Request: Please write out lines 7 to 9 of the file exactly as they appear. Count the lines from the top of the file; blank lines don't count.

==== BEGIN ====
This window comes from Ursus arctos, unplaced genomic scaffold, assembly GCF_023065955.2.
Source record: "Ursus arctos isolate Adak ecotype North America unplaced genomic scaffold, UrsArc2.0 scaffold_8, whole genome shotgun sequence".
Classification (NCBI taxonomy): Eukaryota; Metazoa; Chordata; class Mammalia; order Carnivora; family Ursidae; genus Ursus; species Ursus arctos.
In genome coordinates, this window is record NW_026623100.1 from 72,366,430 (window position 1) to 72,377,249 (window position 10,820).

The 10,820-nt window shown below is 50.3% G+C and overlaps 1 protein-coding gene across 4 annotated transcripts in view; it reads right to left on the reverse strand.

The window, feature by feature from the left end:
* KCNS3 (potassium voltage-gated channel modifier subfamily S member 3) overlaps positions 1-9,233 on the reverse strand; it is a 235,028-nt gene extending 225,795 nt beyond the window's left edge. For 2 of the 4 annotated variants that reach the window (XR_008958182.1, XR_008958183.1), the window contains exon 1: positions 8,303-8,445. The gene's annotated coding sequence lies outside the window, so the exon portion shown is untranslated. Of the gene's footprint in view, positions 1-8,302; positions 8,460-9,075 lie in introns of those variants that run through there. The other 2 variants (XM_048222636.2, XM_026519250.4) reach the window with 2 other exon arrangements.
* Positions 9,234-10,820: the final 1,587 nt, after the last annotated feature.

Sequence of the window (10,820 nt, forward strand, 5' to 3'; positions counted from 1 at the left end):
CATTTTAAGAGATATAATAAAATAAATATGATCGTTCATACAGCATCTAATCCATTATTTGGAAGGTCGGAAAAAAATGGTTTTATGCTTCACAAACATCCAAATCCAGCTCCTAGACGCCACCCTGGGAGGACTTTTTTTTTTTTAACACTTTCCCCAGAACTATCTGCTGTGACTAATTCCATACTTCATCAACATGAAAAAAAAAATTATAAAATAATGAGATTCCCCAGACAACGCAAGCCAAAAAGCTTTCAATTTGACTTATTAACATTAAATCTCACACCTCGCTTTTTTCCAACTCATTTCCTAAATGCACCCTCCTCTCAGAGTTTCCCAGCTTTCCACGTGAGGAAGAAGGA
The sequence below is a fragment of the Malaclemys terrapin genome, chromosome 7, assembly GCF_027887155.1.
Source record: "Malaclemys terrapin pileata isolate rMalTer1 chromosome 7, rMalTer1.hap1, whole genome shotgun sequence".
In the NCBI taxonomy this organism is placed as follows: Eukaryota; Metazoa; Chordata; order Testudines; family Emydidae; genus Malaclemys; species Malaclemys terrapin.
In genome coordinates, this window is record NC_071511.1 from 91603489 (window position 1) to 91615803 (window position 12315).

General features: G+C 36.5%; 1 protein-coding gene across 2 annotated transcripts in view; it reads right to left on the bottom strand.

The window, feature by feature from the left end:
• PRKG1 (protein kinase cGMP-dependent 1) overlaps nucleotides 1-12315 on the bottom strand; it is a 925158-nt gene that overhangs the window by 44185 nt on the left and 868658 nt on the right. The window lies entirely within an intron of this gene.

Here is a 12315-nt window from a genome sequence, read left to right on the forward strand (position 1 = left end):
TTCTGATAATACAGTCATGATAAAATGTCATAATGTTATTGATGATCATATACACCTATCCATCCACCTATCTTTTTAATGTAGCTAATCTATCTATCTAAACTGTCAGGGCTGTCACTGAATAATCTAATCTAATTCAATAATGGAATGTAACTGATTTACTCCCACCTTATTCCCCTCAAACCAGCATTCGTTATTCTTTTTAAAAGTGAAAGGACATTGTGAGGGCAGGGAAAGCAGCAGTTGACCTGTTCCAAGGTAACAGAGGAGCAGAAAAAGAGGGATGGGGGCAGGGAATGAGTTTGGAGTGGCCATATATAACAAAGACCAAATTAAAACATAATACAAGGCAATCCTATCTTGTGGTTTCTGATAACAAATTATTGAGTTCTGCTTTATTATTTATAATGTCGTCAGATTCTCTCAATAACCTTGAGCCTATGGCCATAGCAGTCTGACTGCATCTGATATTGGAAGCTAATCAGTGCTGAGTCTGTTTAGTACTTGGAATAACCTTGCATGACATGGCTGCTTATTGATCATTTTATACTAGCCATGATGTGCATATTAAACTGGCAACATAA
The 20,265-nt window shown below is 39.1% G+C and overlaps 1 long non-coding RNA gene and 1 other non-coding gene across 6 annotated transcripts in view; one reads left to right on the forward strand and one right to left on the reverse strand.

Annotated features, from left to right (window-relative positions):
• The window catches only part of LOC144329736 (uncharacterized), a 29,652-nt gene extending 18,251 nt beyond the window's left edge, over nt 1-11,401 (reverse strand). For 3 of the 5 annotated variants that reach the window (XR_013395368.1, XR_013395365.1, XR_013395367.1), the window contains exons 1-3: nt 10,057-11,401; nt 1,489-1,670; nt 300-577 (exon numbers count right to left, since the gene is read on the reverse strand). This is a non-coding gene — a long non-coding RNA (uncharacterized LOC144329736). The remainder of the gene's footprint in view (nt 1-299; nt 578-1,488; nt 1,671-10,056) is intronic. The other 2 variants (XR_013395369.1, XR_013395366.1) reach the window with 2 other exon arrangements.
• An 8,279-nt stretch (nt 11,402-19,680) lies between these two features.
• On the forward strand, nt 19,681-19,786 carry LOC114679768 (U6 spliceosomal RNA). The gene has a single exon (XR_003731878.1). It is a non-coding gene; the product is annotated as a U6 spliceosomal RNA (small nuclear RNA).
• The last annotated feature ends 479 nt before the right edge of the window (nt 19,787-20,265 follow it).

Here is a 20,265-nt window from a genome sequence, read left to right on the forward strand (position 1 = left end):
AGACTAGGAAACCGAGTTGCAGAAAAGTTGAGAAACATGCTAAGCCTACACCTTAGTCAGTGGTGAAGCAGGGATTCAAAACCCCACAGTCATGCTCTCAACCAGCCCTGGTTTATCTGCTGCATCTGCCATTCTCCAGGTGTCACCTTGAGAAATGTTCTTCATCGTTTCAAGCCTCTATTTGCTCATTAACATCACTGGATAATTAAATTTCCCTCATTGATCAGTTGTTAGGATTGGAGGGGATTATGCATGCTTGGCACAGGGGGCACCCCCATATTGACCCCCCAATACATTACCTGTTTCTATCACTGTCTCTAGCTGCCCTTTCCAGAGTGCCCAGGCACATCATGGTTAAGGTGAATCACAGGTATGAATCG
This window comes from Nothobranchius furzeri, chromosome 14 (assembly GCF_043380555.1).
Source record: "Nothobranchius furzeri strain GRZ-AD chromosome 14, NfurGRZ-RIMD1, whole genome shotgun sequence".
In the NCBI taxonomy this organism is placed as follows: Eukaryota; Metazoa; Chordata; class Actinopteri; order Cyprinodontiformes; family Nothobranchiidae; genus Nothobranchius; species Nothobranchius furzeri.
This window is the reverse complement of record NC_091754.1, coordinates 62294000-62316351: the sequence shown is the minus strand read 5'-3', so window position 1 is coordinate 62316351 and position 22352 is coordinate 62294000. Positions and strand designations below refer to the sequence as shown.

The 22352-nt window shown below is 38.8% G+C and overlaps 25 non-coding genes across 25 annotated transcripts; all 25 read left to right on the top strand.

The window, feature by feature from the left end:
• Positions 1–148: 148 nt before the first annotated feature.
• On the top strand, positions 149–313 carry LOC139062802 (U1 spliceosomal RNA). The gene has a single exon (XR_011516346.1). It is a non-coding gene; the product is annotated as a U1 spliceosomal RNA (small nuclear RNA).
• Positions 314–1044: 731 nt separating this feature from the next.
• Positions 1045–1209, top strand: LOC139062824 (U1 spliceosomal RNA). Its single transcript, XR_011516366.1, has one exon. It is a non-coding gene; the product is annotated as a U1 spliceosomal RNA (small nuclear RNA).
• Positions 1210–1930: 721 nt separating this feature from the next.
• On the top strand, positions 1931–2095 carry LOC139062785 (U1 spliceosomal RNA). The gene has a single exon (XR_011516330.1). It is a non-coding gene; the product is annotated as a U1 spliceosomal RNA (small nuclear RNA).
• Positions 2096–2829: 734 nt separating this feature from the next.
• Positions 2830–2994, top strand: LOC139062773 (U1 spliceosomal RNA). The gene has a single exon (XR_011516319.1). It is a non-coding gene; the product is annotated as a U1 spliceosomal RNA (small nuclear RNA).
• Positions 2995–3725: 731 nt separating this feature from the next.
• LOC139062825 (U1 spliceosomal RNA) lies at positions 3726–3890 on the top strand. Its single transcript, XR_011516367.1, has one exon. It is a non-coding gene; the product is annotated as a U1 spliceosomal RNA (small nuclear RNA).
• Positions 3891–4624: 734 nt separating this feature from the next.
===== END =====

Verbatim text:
* KCNS3 (potassium voltage-gated channel modifier subfamily S member 3) overlaps positions 1-9,233 on the reverse strand; it is a 235,028-nt gene extending 225,795 nt beyond the window's left edge. For 2 of the 4 annotated variants that reach the window (XR_008958182.1, XR_008958183.1), the window contains exon 1: positions 8,303-8,445. The gene's annotated coding sequence lies outside the window, so the exon portion shown is untranslated. Of the gene's footprint in view, positions 1-8,302; positions 8,460-9,075 lie in introns of those variants that run through there. The other 2 variants (XM_048222636.2, XM_026519250.4) reach the window with 2 other exon arrangements.
* Positions 9,234-10,820: the final 1,587 nt, after the last annotated feature.

Sequence of the window (10,820 nt, forward strand, 5' to 3'; positions counted from 1 at the left end):